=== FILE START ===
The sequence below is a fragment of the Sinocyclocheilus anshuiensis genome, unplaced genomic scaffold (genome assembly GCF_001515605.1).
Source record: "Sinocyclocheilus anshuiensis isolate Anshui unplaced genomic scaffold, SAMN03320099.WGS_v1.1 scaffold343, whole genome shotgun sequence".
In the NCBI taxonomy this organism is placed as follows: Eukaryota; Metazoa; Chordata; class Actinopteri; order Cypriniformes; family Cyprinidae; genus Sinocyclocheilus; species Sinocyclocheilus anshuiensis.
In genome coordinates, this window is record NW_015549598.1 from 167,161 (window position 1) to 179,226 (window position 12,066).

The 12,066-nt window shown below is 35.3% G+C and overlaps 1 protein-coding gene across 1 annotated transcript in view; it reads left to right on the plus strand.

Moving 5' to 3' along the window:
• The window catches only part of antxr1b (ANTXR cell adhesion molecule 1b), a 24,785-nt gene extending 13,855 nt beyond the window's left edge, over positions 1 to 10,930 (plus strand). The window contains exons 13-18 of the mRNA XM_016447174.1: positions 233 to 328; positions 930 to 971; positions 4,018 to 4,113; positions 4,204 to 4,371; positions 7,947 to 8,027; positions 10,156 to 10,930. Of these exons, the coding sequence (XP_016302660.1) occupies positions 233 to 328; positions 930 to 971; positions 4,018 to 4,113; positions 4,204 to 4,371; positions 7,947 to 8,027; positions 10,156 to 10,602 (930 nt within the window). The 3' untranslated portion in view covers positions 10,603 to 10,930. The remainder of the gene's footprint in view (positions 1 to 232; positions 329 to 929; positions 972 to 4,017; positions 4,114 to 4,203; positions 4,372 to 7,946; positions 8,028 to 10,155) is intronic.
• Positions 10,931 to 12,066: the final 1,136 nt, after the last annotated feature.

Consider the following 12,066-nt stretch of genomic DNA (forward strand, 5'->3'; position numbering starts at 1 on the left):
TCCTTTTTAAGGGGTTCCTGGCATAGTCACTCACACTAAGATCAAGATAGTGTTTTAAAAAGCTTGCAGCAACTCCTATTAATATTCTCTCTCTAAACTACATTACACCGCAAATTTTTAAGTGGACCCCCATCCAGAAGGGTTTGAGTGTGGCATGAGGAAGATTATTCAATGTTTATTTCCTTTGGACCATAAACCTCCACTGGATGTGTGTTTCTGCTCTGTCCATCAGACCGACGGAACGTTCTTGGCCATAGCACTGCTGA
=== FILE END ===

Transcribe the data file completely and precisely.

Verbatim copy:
The sequence below is a fragment of the Sinocyclocheilus anshuiensis genome, unplaced genomic scaffold (genome assembly GCF_001515605.1).
Source record: "Sinocyclocheilus anshuiensis isolate Anshui unplaced genomic scaffold, SAMN03320099.WGS_v1.1 scaffold343, whole genome shotgun sequence".
In the NCBI taxonomy this organism is placed as follows: Eukaryota; Metazoa; Chordata; class Actinopteri; order Cypriniformes; family Cyprinidae; genus Sinocyclocheilus; species Sinocyclocheilus anshuiensis.
In genome coordinates, this window is record NW_015549598.1 from 167,161 (window position 1) to 179,226 (window position 12,066).

The 12,066-nt window shown below is 35.3% G+C and overlaps 1 protein-coding gene across 1 annotated transcript in view; it reads left to right on the plus strand.

Moving 5' to 3' along the window:
• The window catches only part of antxr1b (ANTXR cell adhesion molecule 1b), a 24,785-nt gene extending 13,855 nt beyond the window's left edge, over positions 1 to 10,930 (plus strand). The window contains exons 13-18 of the mRNA XM_016447174.1: positions 233 to 328; positions 930 to 971; positions 4,018 to 4,113; positions 4,204 to 4,371; positions 7,947 to 8,027; positions 10,156 to 10,930. Of these exons, the coding sequence (XP_016302660.1) occupies positions 233 to 328; positions 930 to 971; positions 4,018 to 4,113; positions 4,204 to 4,371; positions 7,947 to 8,027; positions 10,156 to 10,602 (930 nt within the window). The 3' untranslated portion in view covers positions 10,603 to 10,930. The remainder of the gene's footprint in view (positions 1 to 232; positions 329 to 929; positions 972 to 4,017; positions 4,114 to 4,203; positions 4,372 to 7,946; positions 8,028 to 10,155) is intronic.
• Positions 10,931 to 12,066: the final 1,136 nt, after the last annotated feature.

Consider the following 12,066-nt stretch of genomic DNA (forward strand, 5'->3'; position numbering starts at 1 on the left):
TCCTTTTTAAGGGGTTCCTGGCATAGTCACTCACACTAAGATCAAGATAGTGTTTTAAAAAGCTTGCAGCAACTCCTATTAATATTCTCTCTCTAAACTACATTACACCGCAAATTTTTAAGTGGACCCCCATCCAGAAGGGTTTGAGTGTGGCATGAGGAAGATTATTCAATGTTTATTTCCTTTGGACCATAAACCTCCACTGGATGTGTGTTTCTGCTCTGTCCATCAGACCGACGGAACGTTCTTGGCCATAGCACTGCTGA